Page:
Following lockdown and the closure of schools across the country, returning to the classroom may have been a difficult transition for some students. This may have led to new behaviour patterns that you had not encountered prior to lockdown, or increasing behavioural issues that existed but were manageable. Or perhaps they’re just struggling to sit still for an extended period that they haven’t been used to for several months. These reactions to extreme changes in routine, as well as ongoing changes to life as we know it, can undoubtedly result in a child’s stress and anxiety manifesting in poor behaviour. But how can educators respond to this? Is it possible that mindful behaviour management can be the key to a positive learning environment?
Stop and take a breath
Any adult who has researched methods of coping with their own anxiety or stress would have come across breathing techniques to quiet the mind and regain composure. What if we implemented this practice into our teaching? Mindful breathing exercises at the beginning (and end) of a lesson could allow students a moment to centre themselves. After a hectic morning at home or a distressing breaktime drama, a few minutes of deep breathing could be all they need to let go of whatever might impact their behaviour for the next hour or so.
Share a personal story
Building a connection with students where they can see even you, the teacher they couldn’t fathom having a life outside of that classroom, has experienced a learning moment could be the motivation they need to think about their own actions. Of course, privacy is crucial, but a story where you exampled a trait you want them to express such as listening and why it was important for you to listen, might draw them in and dispel that reluctance to participate in the lesson.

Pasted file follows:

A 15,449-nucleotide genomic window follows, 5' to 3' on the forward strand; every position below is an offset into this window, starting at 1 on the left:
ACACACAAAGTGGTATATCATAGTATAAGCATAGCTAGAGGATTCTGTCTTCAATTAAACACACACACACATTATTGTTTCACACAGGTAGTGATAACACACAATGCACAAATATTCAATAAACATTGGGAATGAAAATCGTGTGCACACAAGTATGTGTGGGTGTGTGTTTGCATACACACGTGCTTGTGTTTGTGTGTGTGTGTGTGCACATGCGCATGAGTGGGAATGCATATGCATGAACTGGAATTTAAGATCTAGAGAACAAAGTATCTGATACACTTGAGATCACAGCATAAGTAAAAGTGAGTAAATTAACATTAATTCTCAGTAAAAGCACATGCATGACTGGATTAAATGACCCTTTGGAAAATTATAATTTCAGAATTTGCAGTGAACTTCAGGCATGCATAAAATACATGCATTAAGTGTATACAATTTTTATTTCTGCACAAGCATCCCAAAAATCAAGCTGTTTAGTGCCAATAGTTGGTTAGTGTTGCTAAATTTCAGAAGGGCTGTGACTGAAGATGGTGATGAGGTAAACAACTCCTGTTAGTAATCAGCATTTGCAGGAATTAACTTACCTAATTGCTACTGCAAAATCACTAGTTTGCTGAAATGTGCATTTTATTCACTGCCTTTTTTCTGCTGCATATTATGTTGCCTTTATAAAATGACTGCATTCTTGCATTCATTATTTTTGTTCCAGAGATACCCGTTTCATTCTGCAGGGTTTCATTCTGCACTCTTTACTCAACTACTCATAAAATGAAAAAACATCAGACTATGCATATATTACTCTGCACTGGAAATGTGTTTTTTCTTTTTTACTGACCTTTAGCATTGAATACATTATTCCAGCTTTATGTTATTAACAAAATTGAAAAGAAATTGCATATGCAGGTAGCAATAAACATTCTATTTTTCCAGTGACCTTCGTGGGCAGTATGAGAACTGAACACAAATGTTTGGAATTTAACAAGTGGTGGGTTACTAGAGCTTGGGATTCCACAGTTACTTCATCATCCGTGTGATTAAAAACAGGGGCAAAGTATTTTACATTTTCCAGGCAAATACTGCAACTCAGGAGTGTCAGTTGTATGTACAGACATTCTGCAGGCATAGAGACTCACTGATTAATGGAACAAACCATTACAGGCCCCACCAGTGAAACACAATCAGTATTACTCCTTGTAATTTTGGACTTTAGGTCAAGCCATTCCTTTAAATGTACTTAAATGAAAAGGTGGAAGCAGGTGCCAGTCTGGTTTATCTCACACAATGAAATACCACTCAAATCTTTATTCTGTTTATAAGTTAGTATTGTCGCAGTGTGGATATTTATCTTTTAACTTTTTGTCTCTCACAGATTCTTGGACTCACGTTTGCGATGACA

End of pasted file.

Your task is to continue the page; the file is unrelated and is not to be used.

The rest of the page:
Take a walk tactic
At a time where change is unconditional and necessary, young people who have suffered from trauma, have ADHD or are on the autistic spectrum can find this extremely difficult to adapt to. If a student is struggling with a situation and you’re fortunate enough to have an assistant in the room, perhaps ask if the student would like to take a walk with them. More often than not, removing themselves from the situation and taking a walk outside in the fresh air can give them time to ground themselves before returning, or have the opportunity to articulate what’s upsetting them to someone without the eyes and ears of everyone else in the room.
Create a calming environment
Young people are incredibly intuitive at times and can instantly pick up on your energy or the energy of the room. From experience, if I’d had a particularly harrowing morning, my next class would know without even asking. Meditation techniques, calming music or visualisation methods can help restore a sense of calm, both to you and your students. Maybe the first five minutes could be spent visualising what you’re learning today. Whatever your lesson is about – mountain ranges, electromagnetic waves, or abstract art – ask your students to close their eyes and visualise these topics. They’d not only be focusing on the subject, but also creating a peaceful learning environment.
Turn a behavioural problem into a teachable moment
As we get older, we become more self-aware. Self-awareness facilitates behavioural management: how we react and respond to certain situations and individuals. If we can teach self-awareness from an early age, they can learn how to manage their own behaviour before we need to get involved. This means more time teaching, and less time focusing on discipline. When having a conversation with a student about their behaviour, ask questions such as: Was that a mindful decision? Did you think about your choices there? What could you have done differently in that situation? How would that situation have gone if you had done that instead? These questions can foster a mindful response and rather than feeling frustrated with their behaviour, they can learn from it.
By implementing these strategies into our day to day lives we can cultivate positive change. Is it time for schools to start taking mindfulness seriously and begin incorporating it into our pedagogical practices? With the world feeling under pressure throughout this pandemic, perhaps it’s time to take a step back and re-evaluate how we teach our children to cope with their own behaviour.
About the author
After completing a BA in Creative Writing and a Masters in Creative and Critical Writing at the University of Winchester, Tammy worked as a Learning Support Assistant, with a focus on helping students develop their literacy skills. She then taught as an English teacher at an all-boys comprehensive school in Berkshire. Now she has turned her sights to a career in marketing, with writing at the heart of it.